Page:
Where to Start with Charles Dickens
If you’re interested in reading classics but don’t know where to start here are a few tips on where to start with Charles Dickens.
Charles Dickens is arguably England’s most famous literary genius – like Tolstoy is Russia’s and potential F. Scott Fitzgerald is America’s etc. I would put an argument in for Jane Austen though – classic literature needs to highlight more women! But I digress.
Charles Dickens wrote 15 novels and a wide variety of short stories, novellas and essays. If you’re looking to jump into his work, I don’t recommend you start with his actual novels though. Surprised?
Here is where to start with Dickens:
- A staple Christmas classic, there is always an adaptation going on somewhere nearby at Christmas. Be it the beloved Muppets Christmas Carol on TV to a modern-day adaptation of the famous story via Doctor Who and/or the local amateur dramatics. Familiarise yourself with the story, if you’ve somehow missed out on this growing up, and then attempt the novella. It is under 150 pages and is surprisingly easy to read, despite Dickens’ usual colourful prose.
- If classics scare you for their length – most 18th and 19th century do seem to hit over the 500 page mark in my experience – then try some of Dickens’ short stories instead. I personally recommend The Chimes. It’s another great Christmas story.
- Another short story, but this time exploring the world of the supernatural. The protagonist goes to meet with a signal-man who’s been seeing strange things, and of course, the protagonist is a skeptic but by the end… A great Autumnal read.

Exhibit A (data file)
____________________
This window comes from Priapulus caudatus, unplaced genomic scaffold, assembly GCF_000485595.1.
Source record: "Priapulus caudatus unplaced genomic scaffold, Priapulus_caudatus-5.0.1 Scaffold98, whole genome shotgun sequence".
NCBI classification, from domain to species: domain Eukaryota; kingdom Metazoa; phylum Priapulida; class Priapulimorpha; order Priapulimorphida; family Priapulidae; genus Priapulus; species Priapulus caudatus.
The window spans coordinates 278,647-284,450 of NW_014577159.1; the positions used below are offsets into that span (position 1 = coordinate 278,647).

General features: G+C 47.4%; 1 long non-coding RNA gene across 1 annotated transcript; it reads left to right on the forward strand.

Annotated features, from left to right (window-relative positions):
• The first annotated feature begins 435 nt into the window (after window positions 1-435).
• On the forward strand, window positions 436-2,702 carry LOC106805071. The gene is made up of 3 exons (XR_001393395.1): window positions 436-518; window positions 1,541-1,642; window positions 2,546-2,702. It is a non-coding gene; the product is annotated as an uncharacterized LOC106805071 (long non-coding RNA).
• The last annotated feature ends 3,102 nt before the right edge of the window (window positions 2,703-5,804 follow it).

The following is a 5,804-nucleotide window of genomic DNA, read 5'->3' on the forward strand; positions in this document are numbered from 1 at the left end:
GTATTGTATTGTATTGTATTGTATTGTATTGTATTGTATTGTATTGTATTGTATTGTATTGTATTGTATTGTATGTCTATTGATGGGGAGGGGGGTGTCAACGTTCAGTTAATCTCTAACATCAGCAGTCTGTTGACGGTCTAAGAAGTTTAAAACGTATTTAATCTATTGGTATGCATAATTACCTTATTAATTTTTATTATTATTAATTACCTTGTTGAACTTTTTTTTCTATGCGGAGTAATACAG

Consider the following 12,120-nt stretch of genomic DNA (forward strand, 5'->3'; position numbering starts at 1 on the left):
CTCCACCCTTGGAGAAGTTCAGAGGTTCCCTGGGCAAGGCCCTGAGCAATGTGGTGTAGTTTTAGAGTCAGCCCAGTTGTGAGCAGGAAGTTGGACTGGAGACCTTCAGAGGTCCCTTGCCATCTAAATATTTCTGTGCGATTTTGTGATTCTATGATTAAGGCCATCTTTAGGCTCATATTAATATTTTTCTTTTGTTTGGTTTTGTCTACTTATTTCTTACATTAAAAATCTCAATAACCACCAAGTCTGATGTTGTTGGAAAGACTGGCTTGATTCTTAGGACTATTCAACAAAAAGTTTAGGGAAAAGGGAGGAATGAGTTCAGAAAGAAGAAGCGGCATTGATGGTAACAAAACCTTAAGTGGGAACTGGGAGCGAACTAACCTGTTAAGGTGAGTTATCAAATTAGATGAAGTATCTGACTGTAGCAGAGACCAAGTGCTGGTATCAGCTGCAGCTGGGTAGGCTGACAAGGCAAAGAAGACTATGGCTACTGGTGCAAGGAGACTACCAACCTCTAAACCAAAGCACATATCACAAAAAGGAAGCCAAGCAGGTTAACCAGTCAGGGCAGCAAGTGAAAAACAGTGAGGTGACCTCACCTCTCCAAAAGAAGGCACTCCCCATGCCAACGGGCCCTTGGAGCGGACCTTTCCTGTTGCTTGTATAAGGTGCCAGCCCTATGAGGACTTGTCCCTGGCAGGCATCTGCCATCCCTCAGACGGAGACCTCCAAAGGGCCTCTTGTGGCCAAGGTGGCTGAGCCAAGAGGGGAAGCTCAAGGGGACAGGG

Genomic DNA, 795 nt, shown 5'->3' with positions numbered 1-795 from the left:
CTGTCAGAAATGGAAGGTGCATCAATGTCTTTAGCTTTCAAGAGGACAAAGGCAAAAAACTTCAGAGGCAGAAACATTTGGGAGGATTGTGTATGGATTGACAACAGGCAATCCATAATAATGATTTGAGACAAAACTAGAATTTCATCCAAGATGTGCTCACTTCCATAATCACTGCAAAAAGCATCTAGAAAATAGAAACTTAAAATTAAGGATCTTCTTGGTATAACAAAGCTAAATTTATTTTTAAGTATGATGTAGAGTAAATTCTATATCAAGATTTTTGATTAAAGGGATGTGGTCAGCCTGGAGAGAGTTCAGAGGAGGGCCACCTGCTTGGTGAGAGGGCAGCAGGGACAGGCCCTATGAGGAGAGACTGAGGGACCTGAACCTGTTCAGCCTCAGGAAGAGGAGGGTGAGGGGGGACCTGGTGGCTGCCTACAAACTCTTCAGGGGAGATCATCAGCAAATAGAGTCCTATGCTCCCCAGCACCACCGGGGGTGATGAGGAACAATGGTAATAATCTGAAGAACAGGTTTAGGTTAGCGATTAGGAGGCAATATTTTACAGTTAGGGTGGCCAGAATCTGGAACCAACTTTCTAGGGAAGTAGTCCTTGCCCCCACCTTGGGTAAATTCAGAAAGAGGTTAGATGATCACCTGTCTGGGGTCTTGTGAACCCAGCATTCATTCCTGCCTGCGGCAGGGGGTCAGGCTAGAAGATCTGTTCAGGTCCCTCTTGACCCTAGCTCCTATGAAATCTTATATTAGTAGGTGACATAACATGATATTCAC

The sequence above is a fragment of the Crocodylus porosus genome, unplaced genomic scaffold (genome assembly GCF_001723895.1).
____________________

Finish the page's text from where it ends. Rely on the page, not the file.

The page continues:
- Now for an opus. David Copperfield is arguably the most autobiographical of Dickens’ work, at least from the childhood portion of the story. David’s father dies before he’s born and his mother remarries and then dies fairly soon afterward as well. David is sent away to a blacking factory – as Dickens was as a young boy – to earn a wage but ultimately runs away in search of a better life. The story continues all the way until late middle-age and is full of a wide cast of fantastic and memorable characters. I highly recommend you watch the Daniel Radcliffe and Maggie Smith mini-series adaptation if you want to know more about the story first. Then listen to the audiobook narrated by Richard Armitage. He does an incredible job!
- For all of those at school-age, Great Expectations. This is a very popular A-Level text because the characters are all three-dimensional in the sense that they all have agendas and can be judged as either villains or heroes depending on your perspective. The novel is quite short for a Dickens’, but still a relatively heavy text. If you want to watch an adaptation, I recommend the 1999 TV movie with Ioan Gruffudd over any other!
Whilst Oliver Twist the musical is a classic in its own right it misrepresents the story of Oliver quite a lot! It’s a much darker tale than the musical would have us believe, and the musical is dark, to begin with! And if you’re interested in Bleak House I highly recommend you watch the BBC TV adaptation from 2005 before reading/listening to the book. It’s extremely long and heavy with legal jargon.
What Charles Dickens’ book would you recommend readers start with? Or are you more of a TV/Film adaptation kind of person? Let me know in the comments below.